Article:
A different VFA

COMMONSENSE - Marichu A. Villanueva (The Philippine Star) - May 10, 2021 - 12:00am

The renewed tension in the overlapping maritime territorial claims of countries surrounding the entire stretch of South China Sea (SCS) have brought into the picture again the 1957 Mutual Defense Treaty (MDT) of the Philippines with the United States (US). Under this mother treaty is the Visiting Forces Agreement (VFA), the renewal or abrogation of which is in the hands of President Rodrigo Duterte.

In February last year, the Philippines served to the US Embassy in Manila a notice of VFA termination. It would have been effective in December last year. However, upon orders of President Duterte, Department of Foreign Affairs (DFA) Secretary Teodoro Locsin Jr. subsequently notified the US Embassy in Nov. 11 of the same year. “In light of political and other developments” in the SCS region, the termination of the VFA was suspended for six months.

While not a party to the SCS maritime territorial dispute among country claimants, the US, however, invokes the international freedom of navigation under the United Nations Convention on the Law of the Seas (UNCLOS). The Philippines, along with China, and the US are among the signatory parties to the UNCLOS.

During our Kapihan sa Manila Bay zoom webinar last month, National Security Adviser Hermogenes Esperon Jr. who is the vice chairman of the National Task Force on the West Philippines Sea (NTF-WPS) reassured the Filipino people on the enhanced border patrol and surveillance to protect our country’s sovereign rights around the disputed maritime territories. It is in compliance with the policy directives of President Duterte who chairs the NTF-WPS in asserting the Permanent Court of Arbitration (PCA) decision in favor of the Philippines in June 2016. The Hague-based PCA ruling thrashed the Chinese historical “nine-dash” claims over the entire stretch of South China Sea. Beijing though refused to recognize it, a situation that President Duterte has to deal with since Day One of his administration.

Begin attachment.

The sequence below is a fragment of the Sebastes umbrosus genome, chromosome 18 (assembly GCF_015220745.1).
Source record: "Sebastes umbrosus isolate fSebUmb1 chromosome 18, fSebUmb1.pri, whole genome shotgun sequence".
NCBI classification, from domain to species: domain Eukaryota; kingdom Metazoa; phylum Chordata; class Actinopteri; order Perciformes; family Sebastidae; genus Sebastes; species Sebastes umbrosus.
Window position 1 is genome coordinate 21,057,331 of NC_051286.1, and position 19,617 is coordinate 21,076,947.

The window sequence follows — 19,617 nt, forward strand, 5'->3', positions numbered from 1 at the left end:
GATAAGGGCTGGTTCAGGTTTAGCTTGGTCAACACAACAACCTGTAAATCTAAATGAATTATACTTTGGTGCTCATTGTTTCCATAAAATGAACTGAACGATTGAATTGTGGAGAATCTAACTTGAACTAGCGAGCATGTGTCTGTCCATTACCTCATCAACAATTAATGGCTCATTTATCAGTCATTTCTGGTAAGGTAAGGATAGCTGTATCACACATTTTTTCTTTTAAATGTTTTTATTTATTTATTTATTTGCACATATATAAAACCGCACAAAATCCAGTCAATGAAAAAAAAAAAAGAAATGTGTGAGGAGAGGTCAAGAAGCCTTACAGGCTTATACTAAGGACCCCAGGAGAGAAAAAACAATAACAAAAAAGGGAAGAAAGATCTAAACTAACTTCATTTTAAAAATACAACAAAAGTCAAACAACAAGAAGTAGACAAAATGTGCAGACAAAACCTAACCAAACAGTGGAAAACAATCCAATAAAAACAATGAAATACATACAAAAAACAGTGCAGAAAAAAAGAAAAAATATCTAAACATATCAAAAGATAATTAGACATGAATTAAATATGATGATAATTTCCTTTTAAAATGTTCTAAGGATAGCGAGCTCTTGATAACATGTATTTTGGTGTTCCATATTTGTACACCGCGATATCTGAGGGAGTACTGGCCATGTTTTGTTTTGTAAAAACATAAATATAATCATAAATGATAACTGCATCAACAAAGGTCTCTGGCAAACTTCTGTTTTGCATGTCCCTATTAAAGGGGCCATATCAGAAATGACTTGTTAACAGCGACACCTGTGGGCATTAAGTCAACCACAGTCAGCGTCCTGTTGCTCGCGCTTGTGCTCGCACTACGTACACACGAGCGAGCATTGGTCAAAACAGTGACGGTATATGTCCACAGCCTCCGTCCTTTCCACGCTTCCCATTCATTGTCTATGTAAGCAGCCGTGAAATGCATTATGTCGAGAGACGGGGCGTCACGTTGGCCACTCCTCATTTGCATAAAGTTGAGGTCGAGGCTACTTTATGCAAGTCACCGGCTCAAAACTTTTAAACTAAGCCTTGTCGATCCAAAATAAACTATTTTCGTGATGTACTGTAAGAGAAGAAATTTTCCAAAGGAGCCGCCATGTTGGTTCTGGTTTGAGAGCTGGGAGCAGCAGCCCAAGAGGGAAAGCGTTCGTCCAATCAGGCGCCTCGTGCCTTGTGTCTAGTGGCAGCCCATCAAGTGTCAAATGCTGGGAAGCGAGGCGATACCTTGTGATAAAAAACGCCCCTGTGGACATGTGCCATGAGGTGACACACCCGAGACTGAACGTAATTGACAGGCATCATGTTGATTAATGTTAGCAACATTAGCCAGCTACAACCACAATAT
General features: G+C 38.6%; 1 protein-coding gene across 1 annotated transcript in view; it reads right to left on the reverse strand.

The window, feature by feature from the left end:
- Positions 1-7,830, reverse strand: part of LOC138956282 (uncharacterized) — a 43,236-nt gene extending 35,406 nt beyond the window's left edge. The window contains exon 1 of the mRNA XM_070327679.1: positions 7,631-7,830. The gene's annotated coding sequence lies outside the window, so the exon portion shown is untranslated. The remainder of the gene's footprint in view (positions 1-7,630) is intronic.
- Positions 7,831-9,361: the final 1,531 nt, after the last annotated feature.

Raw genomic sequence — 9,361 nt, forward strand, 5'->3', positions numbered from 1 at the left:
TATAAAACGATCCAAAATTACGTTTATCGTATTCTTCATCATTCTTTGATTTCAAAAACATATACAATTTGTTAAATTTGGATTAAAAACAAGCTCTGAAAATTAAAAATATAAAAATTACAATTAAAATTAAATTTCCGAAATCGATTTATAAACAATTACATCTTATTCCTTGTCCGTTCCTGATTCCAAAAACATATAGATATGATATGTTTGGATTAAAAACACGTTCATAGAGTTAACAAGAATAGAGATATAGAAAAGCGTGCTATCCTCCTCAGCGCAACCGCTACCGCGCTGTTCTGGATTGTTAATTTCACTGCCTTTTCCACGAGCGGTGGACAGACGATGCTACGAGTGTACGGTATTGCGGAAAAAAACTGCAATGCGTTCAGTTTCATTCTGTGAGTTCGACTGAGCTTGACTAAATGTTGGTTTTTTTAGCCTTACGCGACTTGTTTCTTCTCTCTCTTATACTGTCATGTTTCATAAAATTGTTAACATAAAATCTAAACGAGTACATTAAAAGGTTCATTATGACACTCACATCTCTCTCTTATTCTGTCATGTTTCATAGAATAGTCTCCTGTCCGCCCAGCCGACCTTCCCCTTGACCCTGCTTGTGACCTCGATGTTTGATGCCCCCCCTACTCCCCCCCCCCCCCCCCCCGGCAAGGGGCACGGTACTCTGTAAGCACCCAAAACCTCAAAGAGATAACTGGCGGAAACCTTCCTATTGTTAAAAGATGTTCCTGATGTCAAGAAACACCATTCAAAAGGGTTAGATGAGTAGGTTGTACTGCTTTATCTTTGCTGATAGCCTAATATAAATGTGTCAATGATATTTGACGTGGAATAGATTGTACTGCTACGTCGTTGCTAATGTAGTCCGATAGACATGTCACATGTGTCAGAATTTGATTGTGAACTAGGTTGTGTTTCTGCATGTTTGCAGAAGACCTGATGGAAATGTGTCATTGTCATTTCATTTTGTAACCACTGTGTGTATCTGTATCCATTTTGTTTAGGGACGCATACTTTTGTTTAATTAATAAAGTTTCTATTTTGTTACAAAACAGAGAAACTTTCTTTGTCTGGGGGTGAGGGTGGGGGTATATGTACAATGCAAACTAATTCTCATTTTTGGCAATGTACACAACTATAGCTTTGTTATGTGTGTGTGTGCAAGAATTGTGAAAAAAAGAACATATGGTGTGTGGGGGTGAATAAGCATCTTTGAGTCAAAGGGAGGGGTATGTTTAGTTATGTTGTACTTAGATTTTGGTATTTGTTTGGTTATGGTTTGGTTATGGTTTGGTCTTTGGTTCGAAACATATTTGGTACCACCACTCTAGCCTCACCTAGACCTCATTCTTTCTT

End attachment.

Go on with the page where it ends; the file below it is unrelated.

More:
Fast forward. Esperon strongly dismissed criticisms and accusations that President Duterte has compromised our country’s WPS claims as a “debt of gratitude” to China’s “vaccine diplomacy.” Esperon swore nothing had been exchanged for Beijing’s donations of Sinovac and Sinopharm anti-COVID vaccines to the Philippines.

In his back-to-back televised address last week, President Duterte digressed anew into rants against critics of his policy pronouncements on the WPS at the meeting at Malacañang of the Inter-Agency Task Force for the Management of Emerging Infectious Diseases (IATF).

At the start of the IATF meeting Thursday night, the President ordered the return of 1,000 doses of Sinopharm donated to the government. This was after the Chief Executive came under fire for taking the Sinopharm jab. Hewing to his choice to get his jab from China-made vaccine, Sinopharm, however, has no emergency use authorization (EUA) yet from our own Food and Drug Administration (FDA).